In his new book about what he calls “an increasingly intense war on the vulnerable,” Marc Lamont Hill tells a series of distressing stories about police shootings, public health crises and other front-page issues. He draws from headlines in Baltimore, New York, Flint, Mich., and elsewhere.
But the place that truly animates “Nobody: Casualties of America’s War on the Vulnerable, From Ferguson to Flint and Beyond” is Ferguson, the small city in eastern Missouri where Michael Brown, an unarmed 18-year-old African-American sought for stealing cigars from a store, was shot and killed by Officer Darren Wilson, a white patrolman.
The August 2014 incident and the subsequent news that Wilson would not be indicted led to many peaceful protests, but also sporadic violence and significant property damage. A 2015 U.S. Justice Department report found that “Ferguson’s police and municipal court practices both reflect and exacerbate existing racial bias, including racial stereotypes.”
Hill believes that Brown’s death, and the reaction it inspired, will be part of the public conversation about race and law enforcement for years to come.
Never miss a local story.
“It will be mentioned in high school history textbooks,” he writes. “Hollywood studios will make movies about it, as they now make movies about Selma.”
A professor at Morehouse College in Atlanta and a regular presence on BET News and CNN, Hill makes some galvanizing arguments in these pages.
His analysis of the broad powers afforded to prosecutors and the relatively feeble resources with which most public defenders have to work sheds light on an underappreciated disparity. His examination of federal government negligence in its treatment of the mentally ill is sophisticated and sensitive. And his scrutiny of declining crime rates and mass incarceration lends fair-minded historical context to a timely debate.
Hill’s most powerful writing, though, is about Ferguson.
In his formulation, the events there were a watershed because they irrefutably demonstrated that many Americans — “particularly those marked as poor, Black, Brown, immigrant, queer, or trans” — have been “largely erased from the social contract.”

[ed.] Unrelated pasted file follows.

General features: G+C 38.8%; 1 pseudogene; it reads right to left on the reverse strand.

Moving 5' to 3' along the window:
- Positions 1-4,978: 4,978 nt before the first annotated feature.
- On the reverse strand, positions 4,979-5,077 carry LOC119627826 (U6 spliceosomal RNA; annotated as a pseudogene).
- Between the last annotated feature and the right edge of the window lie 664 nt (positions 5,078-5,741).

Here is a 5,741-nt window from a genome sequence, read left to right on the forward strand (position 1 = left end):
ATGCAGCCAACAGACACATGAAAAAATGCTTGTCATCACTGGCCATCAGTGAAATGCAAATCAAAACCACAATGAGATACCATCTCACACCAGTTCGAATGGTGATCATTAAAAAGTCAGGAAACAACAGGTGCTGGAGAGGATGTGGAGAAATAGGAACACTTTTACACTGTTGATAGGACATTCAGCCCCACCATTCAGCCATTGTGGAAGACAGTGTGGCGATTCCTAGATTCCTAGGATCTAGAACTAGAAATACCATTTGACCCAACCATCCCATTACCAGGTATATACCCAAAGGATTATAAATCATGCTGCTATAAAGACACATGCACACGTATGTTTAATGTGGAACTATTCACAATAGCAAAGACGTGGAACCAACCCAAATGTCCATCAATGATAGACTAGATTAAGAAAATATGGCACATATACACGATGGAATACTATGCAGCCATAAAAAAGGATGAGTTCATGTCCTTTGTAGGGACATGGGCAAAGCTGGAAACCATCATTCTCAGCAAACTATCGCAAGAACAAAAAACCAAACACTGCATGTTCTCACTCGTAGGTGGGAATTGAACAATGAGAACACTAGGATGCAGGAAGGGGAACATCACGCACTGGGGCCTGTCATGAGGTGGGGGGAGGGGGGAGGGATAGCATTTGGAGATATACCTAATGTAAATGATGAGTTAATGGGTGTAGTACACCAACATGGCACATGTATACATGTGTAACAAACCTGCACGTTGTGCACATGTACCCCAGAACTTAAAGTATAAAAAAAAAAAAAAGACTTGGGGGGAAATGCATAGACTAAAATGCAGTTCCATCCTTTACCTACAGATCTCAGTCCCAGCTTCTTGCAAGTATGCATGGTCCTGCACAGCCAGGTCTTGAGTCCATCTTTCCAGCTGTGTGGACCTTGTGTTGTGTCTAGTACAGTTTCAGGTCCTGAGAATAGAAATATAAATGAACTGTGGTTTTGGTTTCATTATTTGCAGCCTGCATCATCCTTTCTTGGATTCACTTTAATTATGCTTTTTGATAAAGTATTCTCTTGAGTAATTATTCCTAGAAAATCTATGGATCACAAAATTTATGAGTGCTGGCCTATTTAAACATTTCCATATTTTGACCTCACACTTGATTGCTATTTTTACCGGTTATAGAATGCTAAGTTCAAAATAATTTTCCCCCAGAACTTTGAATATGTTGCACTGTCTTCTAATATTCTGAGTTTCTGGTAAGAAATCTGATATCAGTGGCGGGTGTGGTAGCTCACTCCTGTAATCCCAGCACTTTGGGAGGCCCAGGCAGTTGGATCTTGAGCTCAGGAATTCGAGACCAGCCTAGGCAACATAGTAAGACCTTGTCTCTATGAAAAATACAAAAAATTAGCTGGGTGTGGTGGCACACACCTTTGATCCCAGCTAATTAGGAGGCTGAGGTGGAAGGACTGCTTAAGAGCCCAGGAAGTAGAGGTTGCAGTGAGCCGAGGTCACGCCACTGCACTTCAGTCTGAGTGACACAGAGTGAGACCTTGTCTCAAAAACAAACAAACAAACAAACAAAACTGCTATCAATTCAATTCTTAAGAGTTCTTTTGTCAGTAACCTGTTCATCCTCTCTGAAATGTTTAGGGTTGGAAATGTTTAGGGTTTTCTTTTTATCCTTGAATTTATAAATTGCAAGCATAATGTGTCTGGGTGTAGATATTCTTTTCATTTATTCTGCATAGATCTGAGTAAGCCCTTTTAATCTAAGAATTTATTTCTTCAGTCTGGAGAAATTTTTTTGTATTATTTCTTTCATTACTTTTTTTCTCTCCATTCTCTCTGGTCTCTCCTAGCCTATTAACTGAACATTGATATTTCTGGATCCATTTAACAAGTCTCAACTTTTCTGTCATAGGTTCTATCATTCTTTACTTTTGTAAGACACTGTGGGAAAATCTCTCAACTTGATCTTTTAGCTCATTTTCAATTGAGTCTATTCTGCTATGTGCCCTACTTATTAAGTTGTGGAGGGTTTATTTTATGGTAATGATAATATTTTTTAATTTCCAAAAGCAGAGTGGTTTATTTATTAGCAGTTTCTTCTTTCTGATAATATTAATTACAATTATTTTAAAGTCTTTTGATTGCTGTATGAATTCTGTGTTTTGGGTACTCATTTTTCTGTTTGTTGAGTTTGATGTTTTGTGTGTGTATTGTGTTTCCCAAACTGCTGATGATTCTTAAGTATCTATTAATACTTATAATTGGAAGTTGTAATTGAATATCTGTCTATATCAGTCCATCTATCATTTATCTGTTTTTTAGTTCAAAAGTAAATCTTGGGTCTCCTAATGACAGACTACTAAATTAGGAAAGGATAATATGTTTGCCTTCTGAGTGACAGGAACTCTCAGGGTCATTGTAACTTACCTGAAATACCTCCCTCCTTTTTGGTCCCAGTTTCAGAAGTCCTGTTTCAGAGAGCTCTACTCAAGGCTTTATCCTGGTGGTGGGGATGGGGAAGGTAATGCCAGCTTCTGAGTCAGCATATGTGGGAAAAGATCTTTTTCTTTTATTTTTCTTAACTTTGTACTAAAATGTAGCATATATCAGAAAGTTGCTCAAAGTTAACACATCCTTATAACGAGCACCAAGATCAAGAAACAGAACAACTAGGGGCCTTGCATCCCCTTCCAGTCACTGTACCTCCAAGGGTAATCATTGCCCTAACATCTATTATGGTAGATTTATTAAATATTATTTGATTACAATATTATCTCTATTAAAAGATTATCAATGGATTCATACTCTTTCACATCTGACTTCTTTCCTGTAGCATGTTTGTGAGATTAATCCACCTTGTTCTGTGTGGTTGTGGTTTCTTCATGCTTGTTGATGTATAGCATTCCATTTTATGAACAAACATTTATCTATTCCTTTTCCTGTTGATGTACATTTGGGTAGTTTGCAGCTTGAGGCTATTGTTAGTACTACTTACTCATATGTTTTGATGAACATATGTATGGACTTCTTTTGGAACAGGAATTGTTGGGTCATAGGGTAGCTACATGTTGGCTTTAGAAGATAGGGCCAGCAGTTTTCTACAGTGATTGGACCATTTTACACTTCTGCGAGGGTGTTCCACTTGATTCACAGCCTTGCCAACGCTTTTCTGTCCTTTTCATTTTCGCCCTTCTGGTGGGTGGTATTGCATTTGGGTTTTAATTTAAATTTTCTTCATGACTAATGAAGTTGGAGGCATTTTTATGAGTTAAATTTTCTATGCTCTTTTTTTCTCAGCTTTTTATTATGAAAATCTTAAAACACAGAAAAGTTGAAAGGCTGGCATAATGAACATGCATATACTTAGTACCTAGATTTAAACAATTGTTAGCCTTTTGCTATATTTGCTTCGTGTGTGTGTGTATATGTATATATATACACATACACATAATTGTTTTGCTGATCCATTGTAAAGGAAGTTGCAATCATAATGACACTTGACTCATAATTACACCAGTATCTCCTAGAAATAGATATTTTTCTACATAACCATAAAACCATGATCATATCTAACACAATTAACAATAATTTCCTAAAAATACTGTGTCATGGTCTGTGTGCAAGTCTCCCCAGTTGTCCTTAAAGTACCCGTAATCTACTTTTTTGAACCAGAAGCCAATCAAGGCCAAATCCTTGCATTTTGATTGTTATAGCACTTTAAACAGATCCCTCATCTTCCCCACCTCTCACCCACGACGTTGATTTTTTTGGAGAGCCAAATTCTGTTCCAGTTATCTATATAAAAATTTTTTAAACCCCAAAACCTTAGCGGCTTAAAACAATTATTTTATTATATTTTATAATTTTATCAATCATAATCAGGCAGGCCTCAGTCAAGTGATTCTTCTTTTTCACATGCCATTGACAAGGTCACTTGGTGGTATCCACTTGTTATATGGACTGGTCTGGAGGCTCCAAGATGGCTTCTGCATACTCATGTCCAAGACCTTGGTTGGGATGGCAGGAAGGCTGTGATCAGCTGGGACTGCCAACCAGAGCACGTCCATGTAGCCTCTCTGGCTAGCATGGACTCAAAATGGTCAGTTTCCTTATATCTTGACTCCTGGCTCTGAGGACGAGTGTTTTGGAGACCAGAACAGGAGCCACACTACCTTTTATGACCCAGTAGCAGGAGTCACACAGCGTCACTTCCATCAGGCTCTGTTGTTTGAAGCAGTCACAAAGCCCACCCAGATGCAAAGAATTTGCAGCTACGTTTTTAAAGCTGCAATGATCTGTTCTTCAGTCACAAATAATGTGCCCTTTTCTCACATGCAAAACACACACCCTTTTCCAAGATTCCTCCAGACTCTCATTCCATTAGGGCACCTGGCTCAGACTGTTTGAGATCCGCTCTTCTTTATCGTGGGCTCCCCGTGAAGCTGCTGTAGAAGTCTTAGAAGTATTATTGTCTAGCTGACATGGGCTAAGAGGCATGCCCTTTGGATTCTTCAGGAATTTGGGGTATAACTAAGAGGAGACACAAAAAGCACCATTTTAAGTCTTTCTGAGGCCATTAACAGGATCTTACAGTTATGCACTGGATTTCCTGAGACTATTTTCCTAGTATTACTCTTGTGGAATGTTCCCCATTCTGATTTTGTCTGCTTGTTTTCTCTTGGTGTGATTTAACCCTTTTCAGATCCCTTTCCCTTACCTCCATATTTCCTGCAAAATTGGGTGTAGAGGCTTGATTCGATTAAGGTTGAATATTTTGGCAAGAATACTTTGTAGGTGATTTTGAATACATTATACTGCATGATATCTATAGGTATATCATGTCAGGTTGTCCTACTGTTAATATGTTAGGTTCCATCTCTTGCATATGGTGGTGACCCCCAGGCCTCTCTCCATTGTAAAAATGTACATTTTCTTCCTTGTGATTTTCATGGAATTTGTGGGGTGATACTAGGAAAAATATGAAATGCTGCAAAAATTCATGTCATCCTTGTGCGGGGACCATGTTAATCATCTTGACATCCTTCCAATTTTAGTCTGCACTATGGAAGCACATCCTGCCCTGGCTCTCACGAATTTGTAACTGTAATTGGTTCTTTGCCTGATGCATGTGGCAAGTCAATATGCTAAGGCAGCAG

Rather than simply rehashing the shooting itself, Hill looks deep into the past, explaining an evolving set of racial and political dynamics that led to it. He meticulously details the early 20th-century ordinances and laws designed to isolate black families and chronicles how influential white real estate agents actively supported segregation.
In the decades that followed, “white flight” and poorly conceived public housing developments solidified the gaps between black and white citizens. Hill writes: “while the Black population in Ferguson had grown from just 1 percent in 1970 to roughly 25 percent in 1990, the 2010 census revealed an even more dramatic shift to 67 percent Black.”
Meanwhile, on the day Brown was shot, 50 of Ferguson’s 53 police officers were white.
“Despite the heated claims by many observers,” Hill writes, “Michael Brown was not ‘innocent,’ as either a moral or legal designation. To the contrary, it is virtually indisputable that Brown made bad choices, both in the convenience store and in his subsequent interactions with Darren Wilson. But the deeper issue is that one should not need to be innocent to avoid execution (particularly through extrajudicial means) by the State.”
In our hyper-partisan era, Hill might not be able to persuade many readers who aren’t already on the political left. But “Nobody” is a sincere effort to do just that, and even those who disagree with him should concede that he’s the kind of social commentator — passionate but rarely hyperbolic, well-informed yet respectful of other points of view — whose ideas are worthy of our attention.
Kevin Canfield is a writer in New York City.
“Nobody: Casualties of America’s War on the Vulnerable, From Ferguson to Flint and Beyond,” by Marc Lamont Hill (272 pages; Atria; $26)